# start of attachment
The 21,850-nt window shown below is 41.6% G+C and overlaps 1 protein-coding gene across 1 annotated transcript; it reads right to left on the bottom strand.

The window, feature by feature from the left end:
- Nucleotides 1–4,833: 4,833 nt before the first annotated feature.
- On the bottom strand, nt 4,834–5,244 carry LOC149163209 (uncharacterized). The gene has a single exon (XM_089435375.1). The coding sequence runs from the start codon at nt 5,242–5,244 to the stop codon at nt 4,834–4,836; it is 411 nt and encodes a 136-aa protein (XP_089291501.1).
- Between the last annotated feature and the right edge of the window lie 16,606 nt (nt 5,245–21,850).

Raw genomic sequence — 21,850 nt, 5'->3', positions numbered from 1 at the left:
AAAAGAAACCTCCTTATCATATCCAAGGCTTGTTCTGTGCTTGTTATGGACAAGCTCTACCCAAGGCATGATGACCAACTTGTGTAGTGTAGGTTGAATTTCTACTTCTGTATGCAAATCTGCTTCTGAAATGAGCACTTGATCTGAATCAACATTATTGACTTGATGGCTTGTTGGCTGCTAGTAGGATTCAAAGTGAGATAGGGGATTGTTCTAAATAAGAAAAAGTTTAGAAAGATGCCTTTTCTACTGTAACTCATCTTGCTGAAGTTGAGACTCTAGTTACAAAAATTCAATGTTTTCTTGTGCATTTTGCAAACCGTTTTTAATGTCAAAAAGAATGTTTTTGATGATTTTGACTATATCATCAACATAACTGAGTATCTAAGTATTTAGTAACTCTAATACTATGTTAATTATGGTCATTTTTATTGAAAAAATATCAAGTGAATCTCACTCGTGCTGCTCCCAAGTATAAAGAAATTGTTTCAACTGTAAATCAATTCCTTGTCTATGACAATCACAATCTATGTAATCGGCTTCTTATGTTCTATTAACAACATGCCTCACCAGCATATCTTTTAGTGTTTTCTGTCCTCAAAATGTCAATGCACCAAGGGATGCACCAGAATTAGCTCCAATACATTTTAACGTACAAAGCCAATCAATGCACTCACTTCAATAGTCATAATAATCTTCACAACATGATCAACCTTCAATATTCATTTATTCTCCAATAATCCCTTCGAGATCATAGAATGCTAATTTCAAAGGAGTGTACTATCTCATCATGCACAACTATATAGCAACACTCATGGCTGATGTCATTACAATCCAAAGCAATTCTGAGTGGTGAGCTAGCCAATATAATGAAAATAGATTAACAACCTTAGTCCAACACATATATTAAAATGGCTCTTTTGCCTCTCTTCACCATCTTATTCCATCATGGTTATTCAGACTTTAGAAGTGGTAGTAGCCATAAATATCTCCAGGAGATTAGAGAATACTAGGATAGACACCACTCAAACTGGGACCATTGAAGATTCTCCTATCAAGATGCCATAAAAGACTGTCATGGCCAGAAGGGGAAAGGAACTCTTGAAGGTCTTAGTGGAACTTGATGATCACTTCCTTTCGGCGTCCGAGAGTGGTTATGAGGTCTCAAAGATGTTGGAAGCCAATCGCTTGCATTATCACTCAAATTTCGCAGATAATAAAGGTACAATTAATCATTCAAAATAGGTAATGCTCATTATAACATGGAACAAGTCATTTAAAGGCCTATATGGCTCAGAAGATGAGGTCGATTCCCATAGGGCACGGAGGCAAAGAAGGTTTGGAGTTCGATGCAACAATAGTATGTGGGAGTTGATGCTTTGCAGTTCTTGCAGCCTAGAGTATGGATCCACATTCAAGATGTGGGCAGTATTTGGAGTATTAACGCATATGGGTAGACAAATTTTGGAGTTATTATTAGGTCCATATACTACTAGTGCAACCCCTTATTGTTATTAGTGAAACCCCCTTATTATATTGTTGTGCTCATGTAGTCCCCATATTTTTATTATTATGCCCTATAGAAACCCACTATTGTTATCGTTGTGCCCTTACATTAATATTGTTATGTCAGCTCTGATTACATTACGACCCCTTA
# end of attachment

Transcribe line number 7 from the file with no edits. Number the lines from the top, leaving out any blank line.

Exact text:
AAAAGAAACCTCCTTATCATATCCAAGGCTTGTTCTGTGCTTGTTATGGACAAGCTCTACCCAAGGCATGATGACCAACTTGTGTAGTGTAGGTTGAATTTCTACTTCTGTATGCAAATCTGCTTCTGAAATGAGCACTTGATCTGAATCAACATTATTGACTTGATGGCTTGTTGGCTGCTAGTAGGATTCAAAGTGAGATAGGGGATTGTTCTAAATAAGAAAAAGTTTAGAAAGATGCCTTTTCTACTGTAACTCATCTTGCTGAAGTTGAGACTCTAGTTACAAAAATTCAATGTTTTCTTGTGCATTTTGCAAACCGTTTTTAATGTCAAAAAGAATGTTTTTGATGATTTTGACTATATCATCAACATAACTGAGTATCTAAGTATTTAGTAACTCTAATACTATGTTAATTATGGTCATTTTTATTGAAAAAATATCAAGTGAATCTCACTCGTGCTGCTCCCAAGTATAAAGAAATTGTTTCAACTGTAAATCAATTCCTTGTCTATGACAATCACAATCTATGTAATCGGCTTCTTATGTTCTATTAACAACATGCCTCACCAGCATATCTTTTAGTGTTTTCTGTCCTCAAAATGTCAATGCACCAAGGGATGCACCAGAATTAGCTCCAATACATTTTAACGTACAAAGCCAATCAATGCACTCACTTCAATAGTCATAATAATCTTCACAACATGATCAACCTTCAATATTCATTTATTCTCCAATAATCCCTTCGAGATCATAGAATGCTAATTTCAAAGGAGTGTACTATCTCATCATGCACAACTATATAGCAACACTCATGGCTGATGTCATTACAATCCAAAGCAATTCTGAGTGGTGAGCTAGCCAATATAATGAAAATAGATTAACAACCTTAGTCCAACACATATATTAAAATGGCTCTTTTGCCTCTCTTCACCATCTTATTCCATCATGGTTATTCAGACTTTAGAAGTGGTAGTAGCCATAAATATCTCCAGGAGATTAGAGAATACTAGGATAGACACCACTCAAACTGGGACCATTGAAGATTCTCCTATCAAGATGCCATAAAAGACTGTCATGGCCAGAAGGGGAAAGGAACTCTTGAAGGTCTTAGTGGAACTTGATGATCACTTCCTTTCGGCGTCCGAGAGTGGTTATGAGGTCTCAAAGATGTTGGAAGCCAATCGCTTGCATTATCACTCAAATTTCGCAGATAATAAAGGTACAATTAATCATTCAAAATAGGTAATGCTCATTATAACATGGAACAAGTCATTTAAAGGCCTATATGGCTCAGAAGATGAGGTCGATTCCCATAGGGCACGGAGGCAAAGAAGGTTTGGAGTTCGATGCAACAATAGTATGTGGGAGTTGATGCTTTGCAGTTCTTGCAGCCTAGAGTATGGATCCACATTCAAGATGTGGGCAGTATTTGGAGTATTAACGCATATGGGTAGACAAATTTTGGAGTTATTATTAGGTCCATATACTACTAGTGCAACCCCTTATTGTTATTAGTGAAACCCCCTTATTATATTGTTGTGCTCATGTAGTCCCCATATTTTTATTATTATGCCCTATAGAAACCCACTATTGTTATCGTTGTGCCCTTACATTAATATTGTTATGTCAGCTCTGATTACATTACGACCCCTTA